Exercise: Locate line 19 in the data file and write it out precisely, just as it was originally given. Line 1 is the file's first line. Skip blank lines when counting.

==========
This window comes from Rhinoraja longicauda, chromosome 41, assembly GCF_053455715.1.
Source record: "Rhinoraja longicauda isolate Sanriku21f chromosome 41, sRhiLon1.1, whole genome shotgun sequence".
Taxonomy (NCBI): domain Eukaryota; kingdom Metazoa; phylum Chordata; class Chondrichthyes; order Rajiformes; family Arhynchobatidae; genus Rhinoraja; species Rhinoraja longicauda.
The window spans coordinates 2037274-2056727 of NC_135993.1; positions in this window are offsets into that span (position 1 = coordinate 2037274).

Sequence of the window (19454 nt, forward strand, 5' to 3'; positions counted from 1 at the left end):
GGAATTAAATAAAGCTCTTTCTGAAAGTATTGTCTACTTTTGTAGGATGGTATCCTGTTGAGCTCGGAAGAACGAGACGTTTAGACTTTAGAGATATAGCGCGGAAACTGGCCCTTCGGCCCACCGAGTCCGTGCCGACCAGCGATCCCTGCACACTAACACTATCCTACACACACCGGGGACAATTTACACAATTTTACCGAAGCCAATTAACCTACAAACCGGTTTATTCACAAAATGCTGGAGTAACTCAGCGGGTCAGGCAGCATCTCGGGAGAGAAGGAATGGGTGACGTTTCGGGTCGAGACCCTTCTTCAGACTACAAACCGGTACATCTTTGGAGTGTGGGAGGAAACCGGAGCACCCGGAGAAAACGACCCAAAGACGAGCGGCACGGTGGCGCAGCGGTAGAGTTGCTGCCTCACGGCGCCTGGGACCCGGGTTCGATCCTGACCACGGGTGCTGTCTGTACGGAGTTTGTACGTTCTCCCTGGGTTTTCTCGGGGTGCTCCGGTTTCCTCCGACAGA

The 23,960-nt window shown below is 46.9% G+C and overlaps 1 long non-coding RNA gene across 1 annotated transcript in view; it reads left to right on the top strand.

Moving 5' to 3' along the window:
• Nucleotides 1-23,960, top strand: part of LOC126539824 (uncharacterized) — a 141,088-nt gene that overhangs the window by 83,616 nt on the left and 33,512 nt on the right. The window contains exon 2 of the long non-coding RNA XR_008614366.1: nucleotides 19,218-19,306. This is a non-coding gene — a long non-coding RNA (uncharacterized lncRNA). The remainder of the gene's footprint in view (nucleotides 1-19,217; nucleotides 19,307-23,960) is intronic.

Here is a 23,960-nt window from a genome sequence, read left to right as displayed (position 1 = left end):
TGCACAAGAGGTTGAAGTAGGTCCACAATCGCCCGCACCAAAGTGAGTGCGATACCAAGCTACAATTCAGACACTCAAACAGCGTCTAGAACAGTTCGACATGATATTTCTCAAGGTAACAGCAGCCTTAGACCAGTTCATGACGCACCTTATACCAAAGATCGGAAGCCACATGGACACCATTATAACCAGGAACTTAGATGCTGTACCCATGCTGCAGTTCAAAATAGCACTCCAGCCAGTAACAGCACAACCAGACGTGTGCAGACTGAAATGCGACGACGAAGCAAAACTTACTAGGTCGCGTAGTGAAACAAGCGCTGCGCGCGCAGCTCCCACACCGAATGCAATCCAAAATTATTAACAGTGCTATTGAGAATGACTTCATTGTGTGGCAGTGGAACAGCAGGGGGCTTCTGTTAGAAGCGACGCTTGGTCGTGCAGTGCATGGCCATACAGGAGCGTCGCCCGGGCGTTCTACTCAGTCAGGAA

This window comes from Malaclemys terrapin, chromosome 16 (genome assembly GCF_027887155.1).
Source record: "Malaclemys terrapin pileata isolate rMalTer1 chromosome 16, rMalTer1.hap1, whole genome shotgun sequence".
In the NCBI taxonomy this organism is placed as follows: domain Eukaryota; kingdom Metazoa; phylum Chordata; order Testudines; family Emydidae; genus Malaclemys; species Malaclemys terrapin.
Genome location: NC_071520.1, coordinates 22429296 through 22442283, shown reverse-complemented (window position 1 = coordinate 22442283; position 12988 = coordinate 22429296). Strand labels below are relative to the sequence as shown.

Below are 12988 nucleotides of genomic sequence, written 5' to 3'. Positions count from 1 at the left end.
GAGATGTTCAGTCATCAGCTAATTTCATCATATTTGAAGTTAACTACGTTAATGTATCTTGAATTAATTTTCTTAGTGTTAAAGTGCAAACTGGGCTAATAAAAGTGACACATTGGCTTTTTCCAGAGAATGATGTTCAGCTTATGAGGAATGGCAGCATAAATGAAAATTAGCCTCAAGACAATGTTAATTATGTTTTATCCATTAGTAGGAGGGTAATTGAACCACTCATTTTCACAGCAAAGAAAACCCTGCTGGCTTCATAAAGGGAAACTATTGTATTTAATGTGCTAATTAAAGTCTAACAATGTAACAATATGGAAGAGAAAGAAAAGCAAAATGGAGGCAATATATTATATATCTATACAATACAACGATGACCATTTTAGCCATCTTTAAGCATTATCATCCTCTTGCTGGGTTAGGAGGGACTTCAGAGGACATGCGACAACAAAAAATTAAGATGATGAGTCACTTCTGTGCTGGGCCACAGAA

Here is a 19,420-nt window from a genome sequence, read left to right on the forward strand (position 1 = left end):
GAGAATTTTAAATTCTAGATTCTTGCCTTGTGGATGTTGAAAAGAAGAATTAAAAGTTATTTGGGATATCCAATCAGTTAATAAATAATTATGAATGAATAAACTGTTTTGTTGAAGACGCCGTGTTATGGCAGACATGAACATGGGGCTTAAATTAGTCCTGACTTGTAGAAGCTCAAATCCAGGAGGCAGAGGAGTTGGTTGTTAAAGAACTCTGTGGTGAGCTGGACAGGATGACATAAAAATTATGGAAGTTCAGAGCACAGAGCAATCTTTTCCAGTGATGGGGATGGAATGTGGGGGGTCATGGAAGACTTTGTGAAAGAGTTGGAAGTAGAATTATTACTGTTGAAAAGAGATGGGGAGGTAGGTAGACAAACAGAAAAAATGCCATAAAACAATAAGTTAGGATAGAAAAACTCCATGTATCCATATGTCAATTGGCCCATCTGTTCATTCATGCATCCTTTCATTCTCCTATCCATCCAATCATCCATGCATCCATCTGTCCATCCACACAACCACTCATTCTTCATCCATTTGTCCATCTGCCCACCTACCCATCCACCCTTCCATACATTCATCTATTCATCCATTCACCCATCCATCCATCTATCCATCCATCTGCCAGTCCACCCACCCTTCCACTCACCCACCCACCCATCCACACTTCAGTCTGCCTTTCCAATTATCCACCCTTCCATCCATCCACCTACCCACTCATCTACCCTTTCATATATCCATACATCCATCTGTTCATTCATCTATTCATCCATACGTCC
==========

GAGAATTTTAAATTCTAGATTCTTGCCTTGTGGATGTTGAAAAGAAGAATTAAAAGTTATTTGGGATATCCAATCAGTTAATAAATAATTATGAATGAATAAACTGTTTTGTTGAAGACGCCGTGTTATGGCAGACATGAACATGGGGCTTAAATTAGTCCTGACTTGTAGAAGCTCAAATCCAGGAGGCAGAGGAGTTGGTTGTTAAAGAACTCTGTGGTGAGCTGGACAGGATGACATAAAAATTATGGAAGTTCAGAGCACAGAGCAATCTTTTCCAGTGATGGGGATGGAATGTGGGGGGTCATGGAAGACTTTGTGAAAGAGTTGGAAGTAGAATTATTACTGTTGAAAAGAGATGGGGAGGTAGGTAGACAAACAGAAAAAATGCCATAAAACAATAAGTTAGGATAGAAAAACTCCATGTATCCATATGTCAATTGGCCCATCTGTTCATTCATGCATCCTTTCATTCTCCTATCCATCCAATCATCCATGCATCCATCTGTCCATCCACACAACCACTCATTCTTCATCCATTTGTCCATCTGCCCACCTACCCATCCACCCTTCCATACATTCATCTATTCATCCATTCACCCATCCATCCATCTATCCATCCATCTGCCAGTCCACCCACCCTTCCACTCACCCACCCACCCATCCACACTTCAGTCTGCCTTTCCAATTATCCACCCTTCCATCCATCCACCTACCCACTCATCTACCCTTTCATATATCCATACATCCATCTGTTCATTCATCTATTCATCCATACGTCC